Former Virginia Gov. Bob McDonnell on Tuesday faced the most pointed questions yet about his dealings with a businessman whose gifts are at the heart of the ex-governor's corruption trial. Prosecutors asked McDonnell about a series of emails and notes in February 2012 in which McDonnell was trying to finalize a $50,000 loan from businessman Jonnie Williams. While that was going on, McDonnell and his wife prodded state officials about doing research to help Williams' dietary supplement, Anatabloc. ABC News
Submitted 14 hours ago

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VIDEO: POLITICO Playback


Politico
Submitted 15 hours ago

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Will there be a GOP wave or wipeout in the Senate?
So where’s the wave? This is President Obama’s sixth-year-itch election. The map of states with contested Senate seats could hardly be better from the Republicans’ vantage point. And the breaks this year—strong candidates, avoidance of damaging gaffes, issues such as Obamacare and immigration that stir the party base—have mainly gone the GOP’s way, very unlike 2012. Politico
Submitted 15 hours ago

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The Tea Party Governor Backlash of 2014
America seems resigned to a Seinfeld election in 2014—a campaign about nothing. To an exhausted electorate, the final midterms of the Obama presidency are failing to drive much mainstream excitement, and no clear national themes have emerged despite the high-stakes fight for the Senate. DNC Chairwoman Debbie Wasserman-Schultz essentially admitted as much when she dismissed the idea of Democrats running on any national message, seeking instead to focus on local themes. The Daily Beast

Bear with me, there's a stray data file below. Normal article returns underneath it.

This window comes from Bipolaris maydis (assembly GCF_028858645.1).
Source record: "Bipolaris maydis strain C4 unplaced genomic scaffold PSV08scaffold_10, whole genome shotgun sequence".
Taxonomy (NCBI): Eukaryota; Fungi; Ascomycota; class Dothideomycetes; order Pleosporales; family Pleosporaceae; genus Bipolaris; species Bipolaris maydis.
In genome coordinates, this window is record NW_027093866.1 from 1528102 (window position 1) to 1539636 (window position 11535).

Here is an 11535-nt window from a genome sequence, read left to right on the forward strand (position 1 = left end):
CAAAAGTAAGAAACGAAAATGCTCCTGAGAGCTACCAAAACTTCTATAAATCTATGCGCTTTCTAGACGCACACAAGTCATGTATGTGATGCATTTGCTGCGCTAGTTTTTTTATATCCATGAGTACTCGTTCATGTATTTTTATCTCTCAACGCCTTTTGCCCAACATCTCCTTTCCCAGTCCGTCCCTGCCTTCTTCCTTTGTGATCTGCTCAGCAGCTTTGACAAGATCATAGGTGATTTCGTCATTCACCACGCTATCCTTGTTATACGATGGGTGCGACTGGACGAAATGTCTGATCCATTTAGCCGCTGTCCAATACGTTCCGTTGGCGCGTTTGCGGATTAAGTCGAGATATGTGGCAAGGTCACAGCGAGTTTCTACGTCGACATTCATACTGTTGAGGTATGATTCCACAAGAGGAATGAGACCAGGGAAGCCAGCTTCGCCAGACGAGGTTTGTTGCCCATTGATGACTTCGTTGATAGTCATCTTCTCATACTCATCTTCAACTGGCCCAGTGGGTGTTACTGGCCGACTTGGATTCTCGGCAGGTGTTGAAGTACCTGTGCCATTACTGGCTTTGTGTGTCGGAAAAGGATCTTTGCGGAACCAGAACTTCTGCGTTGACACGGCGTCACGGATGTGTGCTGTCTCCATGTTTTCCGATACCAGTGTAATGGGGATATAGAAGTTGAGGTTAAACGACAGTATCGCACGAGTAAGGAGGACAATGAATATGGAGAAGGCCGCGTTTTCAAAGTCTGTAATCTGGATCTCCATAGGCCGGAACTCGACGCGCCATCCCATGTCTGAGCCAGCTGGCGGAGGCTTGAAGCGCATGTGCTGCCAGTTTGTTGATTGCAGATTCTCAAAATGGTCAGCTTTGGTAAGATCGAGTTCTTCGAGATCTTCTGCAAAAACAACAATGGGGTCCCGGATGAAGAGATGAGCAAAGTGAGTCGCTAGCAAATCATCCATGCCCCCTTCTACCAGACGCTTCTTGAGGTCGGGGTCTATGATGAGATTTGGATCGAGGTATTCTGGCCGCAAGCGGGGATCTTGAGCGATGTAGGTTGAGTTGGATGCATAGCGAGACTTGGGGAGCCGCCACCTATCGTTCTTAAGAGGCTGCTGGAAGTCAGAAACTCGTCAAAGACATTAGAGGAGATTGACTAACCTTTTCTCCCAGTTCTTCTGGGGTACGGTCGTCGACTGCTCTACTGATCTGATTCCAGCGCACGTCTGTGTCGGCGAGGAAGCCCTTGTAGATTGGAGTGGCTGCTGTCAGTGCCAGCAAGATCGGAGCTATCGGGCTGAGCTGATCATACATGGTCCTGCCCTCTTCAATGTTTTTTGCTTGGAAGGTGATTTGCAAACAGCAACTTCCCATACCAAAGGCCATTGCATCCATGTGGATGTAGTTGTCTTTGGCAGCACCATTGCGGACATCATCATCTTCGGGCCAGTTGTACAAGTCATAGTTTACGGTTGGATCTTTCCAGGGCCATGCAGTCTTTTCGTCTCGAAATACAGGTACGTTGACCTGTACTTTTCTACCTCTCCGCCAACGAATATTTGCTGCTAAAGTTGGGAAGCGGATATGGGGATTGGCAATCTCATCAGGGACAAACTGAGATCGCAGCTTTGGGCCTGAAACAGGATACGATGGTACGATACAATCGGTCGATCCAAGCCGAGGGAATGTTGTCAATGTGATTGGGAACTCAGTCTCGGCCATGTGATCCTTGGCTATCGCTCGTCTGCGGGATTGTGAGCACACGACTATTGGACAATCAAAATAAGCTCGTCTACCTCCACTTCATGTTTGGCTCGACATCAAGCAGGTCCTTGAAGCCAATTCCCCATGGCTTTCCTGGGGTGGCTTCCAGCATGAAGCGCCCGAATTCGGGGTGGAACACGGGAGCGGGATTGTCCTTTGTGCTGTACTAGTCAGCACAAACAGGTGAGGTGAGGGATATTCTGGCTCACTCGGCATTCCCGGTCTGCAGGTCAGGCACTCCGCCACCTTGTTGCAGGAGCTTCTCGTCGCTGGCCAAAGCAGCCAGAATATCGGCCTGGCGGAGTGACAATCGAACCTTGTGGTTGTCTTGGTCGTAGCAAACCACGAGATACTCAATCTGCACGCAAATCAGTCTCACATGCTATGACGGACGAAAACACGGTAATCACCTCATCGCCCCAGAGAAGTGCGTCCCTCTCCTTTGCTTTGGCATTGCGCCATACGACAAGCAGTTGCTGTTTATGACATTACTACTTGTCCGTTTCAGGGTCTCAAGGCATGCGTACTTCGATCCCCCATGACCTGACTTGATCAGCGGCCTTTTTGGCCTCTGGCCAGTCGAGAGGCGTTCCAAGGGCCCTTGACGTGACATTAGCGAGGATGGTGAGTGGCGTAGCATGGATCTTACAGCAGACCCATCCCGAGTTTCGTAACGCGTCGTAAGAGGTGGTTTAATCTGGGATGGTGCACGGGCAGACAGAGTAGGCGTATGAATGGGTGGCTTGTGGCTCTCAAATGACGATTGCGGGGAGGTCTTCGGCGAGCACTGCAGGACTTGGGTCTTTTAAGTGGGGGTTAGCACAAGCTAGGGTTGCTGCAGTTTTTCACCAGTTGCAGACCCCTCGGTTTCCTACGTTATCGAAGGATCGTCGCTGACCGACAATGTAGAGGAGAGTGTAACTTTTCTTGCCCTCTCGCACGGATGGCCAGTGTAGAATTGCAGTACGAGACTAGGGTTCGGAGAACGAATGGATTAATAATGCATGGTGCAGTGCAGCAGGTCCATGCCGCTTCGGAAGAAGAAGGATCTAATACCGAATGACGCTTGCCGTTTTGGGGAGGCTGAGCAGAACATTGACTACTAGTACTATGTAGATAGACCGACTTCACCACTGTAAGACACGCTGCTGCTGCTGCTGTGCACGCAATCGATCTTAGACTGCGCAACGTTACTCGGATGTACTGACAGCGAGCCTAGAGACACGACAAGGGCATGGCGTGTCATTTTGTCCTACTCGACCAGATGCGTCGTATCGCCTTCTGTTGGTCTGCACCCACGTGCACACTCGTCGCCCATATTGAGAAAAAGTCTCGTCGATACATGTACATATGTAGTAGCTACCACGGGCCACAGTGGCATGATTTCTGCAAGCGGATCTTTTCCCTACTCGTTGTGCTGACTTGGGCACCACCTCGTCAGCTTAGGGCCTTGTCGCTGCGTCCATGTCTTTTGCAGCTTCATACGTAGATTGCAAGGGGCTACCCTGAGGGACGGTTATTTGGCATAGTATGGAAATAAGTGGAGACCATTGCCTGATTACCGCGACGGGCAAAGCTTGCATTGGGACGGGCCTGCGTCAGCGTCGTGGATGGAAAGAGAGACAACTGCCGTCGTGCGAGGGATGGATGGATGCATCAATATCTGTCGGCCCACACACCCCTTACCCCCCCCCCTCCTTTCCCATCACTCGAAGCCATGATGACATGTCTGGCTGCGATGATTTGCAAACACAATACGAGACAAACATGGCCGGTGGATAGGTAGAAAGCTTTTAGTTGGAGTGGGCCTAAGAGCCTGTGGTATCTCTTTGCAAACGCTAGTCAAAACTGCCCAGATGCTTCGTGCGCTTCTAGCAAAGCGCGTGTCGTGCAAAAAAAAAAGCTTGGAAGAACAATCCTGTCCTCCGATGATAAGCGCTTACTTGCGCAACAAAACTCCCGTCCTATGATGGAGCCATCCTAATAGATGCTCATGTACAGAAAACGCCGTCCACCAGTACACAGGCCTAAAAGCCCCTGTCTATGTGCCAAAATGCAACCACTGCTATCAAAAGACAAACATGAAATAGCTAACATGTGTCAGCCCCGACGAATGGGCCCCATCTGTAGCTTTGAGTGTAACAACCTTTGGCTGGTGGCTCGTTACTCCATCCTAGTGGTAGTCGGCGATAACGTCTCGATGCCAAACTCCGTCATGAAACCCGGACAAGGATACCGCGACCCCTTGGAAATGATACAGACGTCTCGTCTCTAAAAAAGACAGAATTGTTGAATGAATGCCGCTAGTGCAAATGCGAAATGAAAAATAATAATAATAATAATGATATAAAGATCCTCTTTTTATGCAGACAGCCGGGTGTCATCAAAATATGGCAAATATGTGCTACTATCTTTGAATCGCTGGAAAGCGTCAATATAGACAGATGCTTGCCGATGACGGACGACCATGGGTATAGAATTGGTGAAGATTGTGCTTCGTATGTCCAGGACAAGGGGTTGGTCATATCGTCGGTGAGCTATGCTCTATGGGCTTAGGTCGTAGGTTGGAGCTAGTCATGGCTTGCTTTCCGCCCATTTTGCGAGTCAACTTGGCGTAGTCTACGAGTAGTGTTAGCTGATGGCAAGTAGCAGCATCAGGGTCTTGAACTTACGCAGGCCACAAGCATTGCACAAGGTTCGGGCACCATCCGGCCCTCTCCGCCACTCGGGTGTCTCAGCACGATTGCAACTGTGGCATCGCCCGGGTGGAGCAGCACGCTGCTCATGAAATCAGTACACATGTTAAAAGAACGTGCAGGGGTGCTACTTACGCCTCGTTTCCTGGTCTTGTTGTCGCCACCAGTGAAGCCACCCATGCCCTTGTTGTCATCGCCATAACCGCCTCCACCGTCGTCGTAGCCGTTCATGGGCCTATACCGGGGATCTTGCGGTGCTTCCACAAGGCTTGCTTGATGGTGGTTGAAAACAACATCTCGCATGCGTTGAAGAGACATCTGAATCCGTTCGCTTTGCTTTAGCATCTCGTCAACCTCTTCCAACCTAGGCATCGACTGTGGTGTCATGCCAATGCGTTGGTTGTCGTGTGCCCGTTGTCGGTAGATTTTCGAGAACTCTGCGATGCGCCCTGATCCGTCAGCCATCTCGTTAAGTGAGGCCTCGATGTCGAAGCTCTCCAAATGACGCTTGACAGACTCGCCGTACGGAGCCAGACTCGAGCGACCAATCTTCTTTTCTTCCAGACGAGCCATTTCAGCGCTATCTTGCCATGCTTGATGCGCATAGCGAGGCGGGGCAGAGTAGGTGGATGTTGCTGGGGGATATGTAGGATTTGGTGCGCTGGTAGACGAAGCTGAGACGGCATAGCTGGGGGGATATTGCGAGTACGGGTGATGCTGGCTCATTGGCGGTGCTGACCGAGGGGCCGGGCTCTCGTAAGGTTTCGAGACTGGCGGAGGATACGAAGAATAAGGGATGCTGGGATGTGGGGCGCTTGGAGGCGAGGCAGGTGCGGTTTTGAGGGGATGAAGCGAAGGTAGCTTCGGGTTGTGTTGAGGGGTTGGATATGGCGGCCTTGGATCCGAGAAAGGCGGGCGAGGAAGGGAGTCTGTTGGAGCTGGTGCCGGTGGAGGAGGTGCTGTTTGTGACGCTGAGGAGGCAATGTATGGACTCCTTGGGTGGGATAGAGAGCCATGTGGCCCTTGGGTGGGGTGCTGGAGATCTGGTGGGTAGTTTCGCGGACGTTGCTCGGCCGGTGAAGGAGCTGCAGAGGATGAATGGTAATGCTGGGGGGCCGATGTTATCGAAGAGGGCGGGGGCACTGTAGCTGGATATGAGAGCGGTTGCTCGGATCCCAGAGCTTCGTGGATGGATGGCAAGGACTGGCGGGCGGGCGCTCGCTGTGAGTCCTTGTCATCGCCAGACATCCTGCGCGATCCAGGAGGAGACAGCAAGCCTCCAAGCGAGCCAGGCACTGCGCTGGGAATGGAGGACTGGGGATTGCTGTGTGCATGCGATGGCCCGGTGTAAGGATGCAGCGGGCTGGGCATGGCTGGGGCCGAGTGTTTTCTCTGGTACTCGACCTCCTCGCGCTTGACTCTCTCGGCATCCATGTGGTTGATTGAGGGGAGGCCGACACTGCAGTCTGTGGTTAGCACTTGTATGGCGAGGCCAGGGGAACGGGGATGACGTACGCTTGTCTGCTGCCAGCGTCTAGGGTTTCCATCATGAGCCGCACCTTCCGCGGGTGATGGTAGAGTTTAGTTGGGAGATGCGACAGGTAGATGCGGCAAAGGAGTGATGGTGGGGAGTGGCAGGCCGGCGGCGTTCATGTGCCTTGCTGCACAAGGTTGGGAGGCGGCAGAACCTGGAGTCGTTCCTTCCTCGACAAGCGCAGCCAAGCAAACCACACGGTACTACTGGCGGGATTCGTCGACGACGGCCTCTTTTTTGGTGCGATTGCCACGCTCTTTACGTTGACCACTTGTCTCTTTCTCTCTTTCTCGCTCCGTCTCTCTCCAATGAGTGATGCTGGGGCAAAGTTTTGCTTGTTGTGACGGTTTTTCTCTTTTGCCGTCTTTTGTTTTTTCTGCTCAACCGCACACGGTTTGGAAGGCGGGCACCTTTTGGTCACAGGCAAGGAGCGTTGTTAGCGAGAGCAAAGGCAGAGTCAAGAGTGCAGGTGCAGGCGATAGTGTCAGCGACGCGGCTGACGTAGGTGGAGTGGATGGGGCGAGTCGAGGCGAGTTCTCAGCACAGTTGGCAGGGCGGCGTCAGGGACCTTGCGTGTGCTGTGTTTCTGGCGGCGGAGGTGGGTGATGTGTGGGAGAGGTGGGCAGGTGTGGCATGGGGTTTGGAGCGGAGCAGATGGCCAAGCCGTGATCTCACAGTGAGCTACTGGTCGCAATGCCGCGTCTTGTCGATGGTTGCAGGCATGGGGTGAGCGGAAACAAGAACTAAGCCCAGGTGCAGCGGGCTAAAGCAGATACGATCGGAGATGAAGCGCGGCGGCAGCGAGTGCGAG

Submitted 15 hours ago

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Obamacare contracts soar past estimates to $1.7 billion, audit finds
One-third of the contracts doled out between 2009 and 2014 to establish the federal Obamacare marketplace have already exceeded their estimated value at the time they were awarded, the Health and Human Services Department’s inspector general said Tuesday in a report that underscored the overhaul’s ballooning costs. Washington Times
Submitted 15 hours ago

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Features & Opinion

 Top Ten Places in the South for Relocating California Companies

The America South is home to almost as many residents as the Northeast and the Midwest combined, but even that statistical record is about to be broken. According to a new Census Bureau study that came out in April, 51 percent of the nation's population jump occurred in the South from 2010 to 2013.
 

 Randle Report - Business News in the South

 FEATURE  
By Stacy Randle
Demographer Wendell Cox recently analyzed the largest gains in holders of bachelor's and post-graduate degrees between 2007 and 2012 in the 51 metro regions in the U.S. of 1 million residents or more. The results were published in Forbes magazine and the South dominated the ranking.
 

 Business News in the South - Randle Report

FEATURE     
By Mike Randle
There are numerous factors driving the new industrial revolution in the South. And it is a revolution, as this manufacturing surge that began in 2007 continues to break records year after year in the total number of large, capital intensive projects. One factor, of course, is that reshoring of facilities back to the U.S. continues to grow each year.
 
 Nashville Mayour Karl Dean

We try to change up the categories in our annual Ten Top 10s section, but we always include the "Ten People Who Made a Difference" category. This year though, we are honoring 12 and you will learn why by reading about this group of folks who have made a difference in the South. Here is our annual list that includes executives, economic developers and politicians who have made a difference in the South's economy.